Why are exit interviews an important aspect of talent management?
Exit interviews can be insightful and identify issues within an organisation which might otherwise have gone unnoticed. Concerns around leadership and management, low morale and even observations about business processes and systems can all be gleaned from a constructive exit interview.
Putting actions in place in response, will help businesses fine-tune their onboarding processes, improve performance management and demonstrate to your employees that the business is supportive of, and values, its people.
Over 6.5 million UK workers plan to quit in the next 12 months
That's according to data from CIPD's Good Work Index, published earlier this year. Understanding the reasoning behind the desire to jump ship and identifying exit trends within your organisation may keep you one step ahead of your competitors.
Whilst pay and benefits is the major consideration, other factors cited in the CIPD report such as overall job satisfaction, job quality and design and work-life balance are also important (the latter much sought after for those already in a hybrid arrangement). Dissatisfaction with management is the reason given by 1 in 5 employees looking to leave, as is the lack of career development opportunities. Inadequate employee recognition, lack of transparency and poor communication concerning the company's vision and goals are also common issues.
The CIPD recommends companies should focus on these factors, not just pay alone in order to address turnover -
"All jobs have the potential to be better and we should aspire to make good work a reality for everyone in the workforce."
Melanie Green, Research Advisor, CIPD
The company hears you
Ensuring your workplace culture is a positive one is perhaps one of the most, if not the most important aspect of any business. The success of your business depends on high productivity, efficiency, proficiency and positivity from the top-down and the bottom-up.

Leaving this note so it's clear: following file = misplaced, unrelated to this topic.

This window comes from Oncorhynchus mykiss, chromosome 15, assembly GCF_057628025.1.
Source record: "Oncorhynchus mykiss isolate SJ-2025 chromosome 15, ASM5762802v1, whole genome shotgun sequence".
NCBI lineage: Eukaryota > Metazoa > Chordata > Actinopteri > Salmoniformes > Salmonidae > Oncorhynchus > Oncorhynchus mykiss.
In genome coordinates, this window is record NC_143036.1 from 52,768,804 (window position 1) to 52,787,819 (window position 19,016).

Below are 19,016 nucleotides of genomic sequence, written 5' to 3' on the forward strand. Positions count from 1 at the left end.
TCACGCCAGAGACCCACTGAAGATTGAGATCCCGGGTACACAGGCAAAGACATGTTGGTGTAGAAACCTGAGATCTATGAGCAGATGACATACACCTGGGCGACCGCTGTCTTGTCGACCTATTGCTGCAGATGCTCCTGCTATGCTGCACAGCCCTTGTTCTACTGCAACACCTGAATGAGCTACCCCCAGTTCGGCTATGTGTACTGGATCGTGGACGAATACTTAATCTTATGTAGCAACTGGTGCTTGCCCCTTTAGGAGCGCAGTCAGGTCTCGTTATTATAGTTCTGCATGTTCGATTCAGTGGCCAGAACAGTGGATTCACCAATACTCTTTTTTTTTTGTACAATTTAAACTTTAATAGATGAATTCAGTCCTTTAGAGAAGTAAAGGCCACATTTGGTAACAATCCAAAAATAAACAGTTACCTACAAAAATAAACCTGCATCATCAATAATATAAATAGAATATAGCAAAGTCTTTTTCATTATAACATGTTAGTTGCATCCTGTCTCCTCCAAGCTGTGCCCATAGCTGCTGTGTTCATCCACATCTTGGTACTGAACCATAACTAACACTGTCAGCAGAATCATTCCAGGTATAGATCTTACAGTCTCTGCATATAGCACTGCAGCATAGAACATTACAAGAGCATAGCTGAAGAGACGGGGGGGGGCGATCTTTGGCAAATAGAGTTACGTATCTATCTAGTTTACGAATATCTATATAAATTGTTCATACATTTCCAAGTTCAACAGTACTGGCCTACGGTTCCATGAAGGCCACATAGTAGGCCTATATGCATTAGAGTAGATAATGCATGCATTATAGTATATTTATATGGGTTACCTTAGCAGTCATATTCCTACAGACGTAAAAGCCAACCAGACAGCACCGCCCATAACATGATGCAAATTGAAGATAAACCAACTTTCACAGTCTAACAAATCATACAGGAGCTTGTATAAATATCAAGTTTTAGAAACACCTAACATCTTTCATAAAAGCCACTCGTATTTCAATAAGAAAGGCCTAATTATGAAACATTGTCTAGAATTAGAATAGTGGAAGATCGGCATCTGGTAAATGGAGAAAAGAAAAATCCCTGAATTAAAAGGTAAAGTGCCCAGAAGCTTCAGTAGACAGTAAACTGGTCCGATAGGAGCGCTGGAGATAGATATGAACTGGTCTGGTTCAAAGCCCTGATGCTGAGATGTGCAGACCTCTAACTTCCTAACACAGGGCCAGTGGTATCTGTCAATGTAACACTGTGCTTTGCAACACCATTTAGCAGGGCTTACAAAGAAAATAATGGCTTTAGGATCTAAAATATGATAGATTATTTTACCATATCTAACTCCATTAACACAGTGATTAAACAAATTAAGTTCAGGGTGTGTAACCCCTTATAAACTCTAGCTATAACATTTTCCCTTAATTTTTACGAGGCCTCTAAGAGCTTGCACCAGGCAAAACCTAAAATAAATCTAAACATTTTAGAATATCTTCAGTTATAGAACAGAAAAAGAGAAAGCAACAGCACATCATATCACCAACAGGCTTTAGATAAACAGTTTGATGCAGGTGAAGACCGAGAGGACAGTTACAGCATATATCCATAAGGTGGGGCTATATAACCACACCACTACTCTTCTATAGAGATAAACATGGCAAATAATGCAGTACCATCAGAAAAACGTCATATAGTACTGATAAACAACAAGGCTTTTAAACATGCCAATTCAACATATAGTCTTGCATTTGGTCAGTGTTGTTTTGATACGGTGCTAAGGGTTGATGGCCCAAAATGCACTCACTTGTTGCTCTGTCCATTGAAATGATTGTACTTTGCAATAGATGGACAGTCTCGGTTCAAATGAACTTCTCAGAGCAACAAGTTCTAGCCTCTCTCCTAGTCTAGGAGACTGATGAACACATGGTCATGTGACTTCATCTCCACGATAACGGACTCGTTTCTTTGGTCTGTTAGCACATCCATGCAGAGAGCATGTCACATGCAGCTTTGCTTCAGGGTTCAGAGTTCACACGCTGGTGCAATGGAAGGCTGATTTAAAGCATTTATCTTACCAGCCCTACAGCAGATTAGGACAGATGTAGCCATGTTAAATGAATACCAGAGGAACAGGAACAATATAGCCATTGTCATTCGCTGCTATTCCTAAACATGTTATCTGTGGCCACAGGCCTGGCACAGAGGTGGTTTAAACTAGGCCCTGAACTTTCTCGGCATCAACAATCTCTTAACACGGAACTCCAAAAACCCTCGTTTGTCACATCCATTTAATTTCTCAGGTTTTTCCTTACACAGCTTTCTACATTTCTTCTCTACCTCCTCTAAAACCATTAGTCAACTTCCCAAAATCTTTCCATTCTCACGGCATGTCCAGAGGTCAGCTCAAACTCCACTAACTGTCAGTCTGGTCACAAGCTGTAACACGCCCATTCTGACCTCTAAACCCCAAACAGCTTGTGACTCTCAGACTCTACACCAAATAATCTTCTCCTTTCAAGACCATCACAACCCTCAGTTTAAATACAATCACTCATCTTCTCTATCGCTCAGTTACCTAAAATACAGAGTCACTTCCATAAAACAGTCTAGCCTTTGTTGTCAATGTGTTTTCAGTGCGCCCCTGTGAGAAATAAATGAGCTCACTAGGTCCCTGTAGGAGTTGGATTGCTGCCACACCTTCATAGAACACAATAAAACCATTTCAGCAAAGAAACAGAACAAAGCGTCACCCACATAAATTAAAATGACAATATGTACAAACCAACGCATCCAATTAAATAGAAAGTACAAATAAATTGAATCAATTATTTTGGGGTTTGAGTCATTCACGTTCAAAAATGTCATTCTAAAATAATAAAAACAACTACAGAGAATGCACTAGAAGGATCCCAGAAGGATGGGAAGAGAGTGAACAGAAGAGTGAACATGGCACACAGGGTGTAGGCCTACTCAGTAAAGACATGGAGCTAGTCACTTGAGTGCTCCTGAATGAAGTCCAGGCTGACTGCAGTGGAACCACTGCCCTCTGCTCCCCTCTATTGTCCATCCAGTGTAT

Exit interviews are a key element since they provide a means of assessing morale within the organisation and whether an effective working culture is embedded in every process.
In PwC's Global Workforce Hopes and Fears Survey - which sampled 52,000 workers across 44 countries - 71% said salary was the most important consideration in their resignation, with job fulfilment (69%) not too far behind. Interestingly, 66% cited 'I can't truly be myself' as significant factor.
PwC identified 5 key factors which together make up the 'Resignation Equation':
- Lack of job fulfilment
- Unable to be their 'true self' at work
- Less likely to feel renumerated fairly in relation to others
- Feel unsupported by their team
- Feel unsupported by their manager.
Exit interviews provide useful intelligence
So whilst it could be argued that holding exit interviews might be a case of closing the stable door after the horse has bolted, it's worth considering that by incorporating exit interviews into your business strategy, you could discover an important means of gaining useful intelligence.
Data collection should also cover the next move on - what attracted the departing employee to their new company? How long had they been looking to move? Was it one particular issue that was the deciding factor in them leaving?
Data can provide an interesting perspective on how an organisation operates and where its strengths and weaknesses lie. If a company can understand the specific reasons behind why employees are departing (the CIPD and PwC surveys are providing us with common factors) it can enable companies to make informed improvements.
In our next blog 'Make exit interviews work for your business' we'll look at the exit interview process, the questions to ask and who should be asking them.
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